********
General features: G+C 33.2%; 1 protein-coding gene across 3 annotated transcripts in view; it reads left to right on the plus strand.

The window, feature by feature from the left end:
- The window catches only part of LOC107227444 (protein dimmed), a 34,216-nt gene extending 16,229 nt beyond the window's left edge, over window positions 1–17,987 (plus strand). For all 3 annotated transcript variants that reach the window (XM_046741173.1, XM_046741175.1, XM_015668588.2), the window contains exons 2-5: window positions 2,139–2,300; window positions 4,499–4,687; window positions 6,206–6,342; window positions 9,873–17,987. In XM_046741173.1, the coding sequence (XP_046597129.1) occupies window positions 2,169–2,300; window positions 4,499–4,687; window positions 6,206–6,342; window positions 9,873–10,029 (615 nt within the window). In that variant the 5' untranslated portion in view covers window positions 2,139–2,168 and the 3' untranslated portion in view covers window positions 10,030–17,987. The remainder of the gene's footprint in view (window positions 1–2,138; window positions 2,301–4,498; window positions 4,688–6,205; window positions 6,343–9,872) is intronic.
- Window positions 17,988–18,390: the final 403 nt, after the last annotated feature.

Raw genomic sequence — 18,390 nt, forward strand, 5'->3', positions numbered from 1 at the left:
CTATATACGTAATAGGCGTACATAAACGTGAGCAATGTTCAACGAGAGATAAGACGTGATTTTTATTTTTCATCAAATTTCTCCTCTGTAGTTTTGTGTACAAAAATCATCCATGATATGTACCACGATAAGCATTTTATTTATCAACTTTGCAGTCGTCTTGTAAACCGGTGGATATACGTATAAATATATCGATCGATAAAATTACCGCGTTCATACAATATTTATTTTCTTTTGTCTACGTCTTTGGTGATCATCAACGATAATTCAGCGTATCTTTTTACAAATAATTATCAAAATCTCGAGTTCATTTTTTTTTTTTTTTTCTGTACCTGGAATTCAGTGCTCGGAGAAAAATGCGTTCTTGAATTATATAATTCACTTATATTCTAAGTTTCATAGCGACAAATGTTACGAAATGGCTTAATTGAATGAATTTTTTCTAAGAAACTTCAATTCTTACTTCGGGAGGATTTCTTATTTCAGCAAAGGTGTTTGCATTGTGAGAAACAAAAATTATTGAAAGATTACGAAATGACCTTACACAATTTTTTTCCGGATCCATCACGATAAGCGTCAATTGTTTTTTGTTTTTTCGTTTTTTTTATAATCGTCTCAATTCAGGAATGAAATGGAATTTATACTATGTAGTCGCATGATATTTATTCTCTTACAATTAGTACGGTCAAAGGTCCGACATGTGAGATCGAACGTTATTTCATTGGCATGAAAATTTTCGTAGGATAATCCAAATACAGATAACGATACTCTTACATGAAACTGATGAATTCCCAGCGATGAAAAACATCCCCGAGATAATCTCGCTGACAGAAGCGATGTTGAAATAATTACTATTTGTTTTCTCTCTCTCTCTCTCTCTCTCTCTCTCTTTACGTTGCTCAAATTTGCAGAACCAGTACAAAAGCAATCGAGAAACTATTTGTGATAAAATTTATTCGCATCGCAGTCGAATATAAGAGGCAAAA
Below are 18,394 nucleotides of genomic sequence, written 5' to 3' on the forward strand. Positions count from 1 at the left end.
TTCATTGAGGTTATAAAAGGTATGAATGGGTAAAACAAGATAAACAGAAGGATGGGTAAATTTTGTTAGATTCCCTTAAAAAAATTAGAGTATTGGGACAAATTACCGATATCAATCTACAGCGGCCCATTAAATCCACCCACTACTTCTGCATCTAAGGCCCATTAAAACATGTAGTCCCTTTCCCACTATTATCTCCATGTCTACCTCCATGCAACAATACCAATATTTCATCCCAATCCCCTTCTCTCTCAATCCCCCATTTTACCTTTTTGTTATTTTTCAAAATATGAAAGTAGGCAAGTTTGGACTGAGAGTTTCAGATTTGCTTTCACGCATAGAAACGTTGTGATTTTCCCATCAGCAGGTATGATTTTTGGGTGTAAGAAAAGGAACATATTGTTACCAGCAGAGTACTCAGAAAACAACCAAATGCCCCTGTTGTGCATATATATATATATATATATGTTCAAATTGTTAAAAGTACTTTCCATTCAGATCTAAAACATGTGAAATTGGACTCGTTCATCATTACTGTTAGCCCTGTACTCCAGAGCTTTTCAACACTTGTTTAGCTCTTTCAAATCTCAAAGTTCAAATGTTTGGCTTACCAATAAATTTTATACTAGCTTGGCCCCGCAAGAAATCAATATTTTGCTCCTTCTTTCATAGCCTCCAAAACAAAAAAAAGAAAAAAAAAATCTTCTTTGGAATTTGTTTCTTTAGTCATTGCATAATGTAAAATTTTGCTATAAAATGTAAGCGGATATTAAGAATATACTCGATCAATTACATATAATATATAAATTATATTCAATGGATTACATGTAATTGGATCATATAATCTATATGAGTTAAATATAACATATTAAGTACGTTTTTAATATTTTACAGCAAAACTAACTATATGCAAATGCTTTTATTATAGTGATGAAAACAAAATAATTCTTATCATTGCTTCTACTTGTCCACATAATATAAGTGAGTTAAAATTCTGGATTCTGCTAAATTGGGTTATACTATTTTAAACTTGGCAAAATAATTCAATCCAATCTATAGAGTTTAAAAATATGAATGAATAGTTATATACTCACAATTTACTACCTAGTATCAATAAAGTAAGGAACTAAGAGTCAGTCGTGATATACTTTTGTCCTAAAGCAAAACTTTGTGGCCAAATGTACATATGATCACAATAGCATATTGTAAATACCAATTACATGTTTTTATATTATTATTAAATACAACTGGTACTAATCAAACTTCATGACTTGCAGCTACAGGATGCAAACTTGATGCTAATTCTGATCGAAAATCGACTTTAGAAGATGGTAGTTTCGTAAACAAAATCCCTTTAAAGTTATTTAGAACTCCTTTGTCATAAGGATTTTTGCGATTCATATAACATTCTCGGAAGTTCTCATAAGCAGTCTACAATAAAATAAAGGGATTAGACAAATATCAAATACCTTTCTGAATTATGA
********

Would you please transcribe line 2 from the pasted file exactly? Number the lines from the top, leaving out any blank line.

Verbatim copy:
The window, feature by feature from the left end: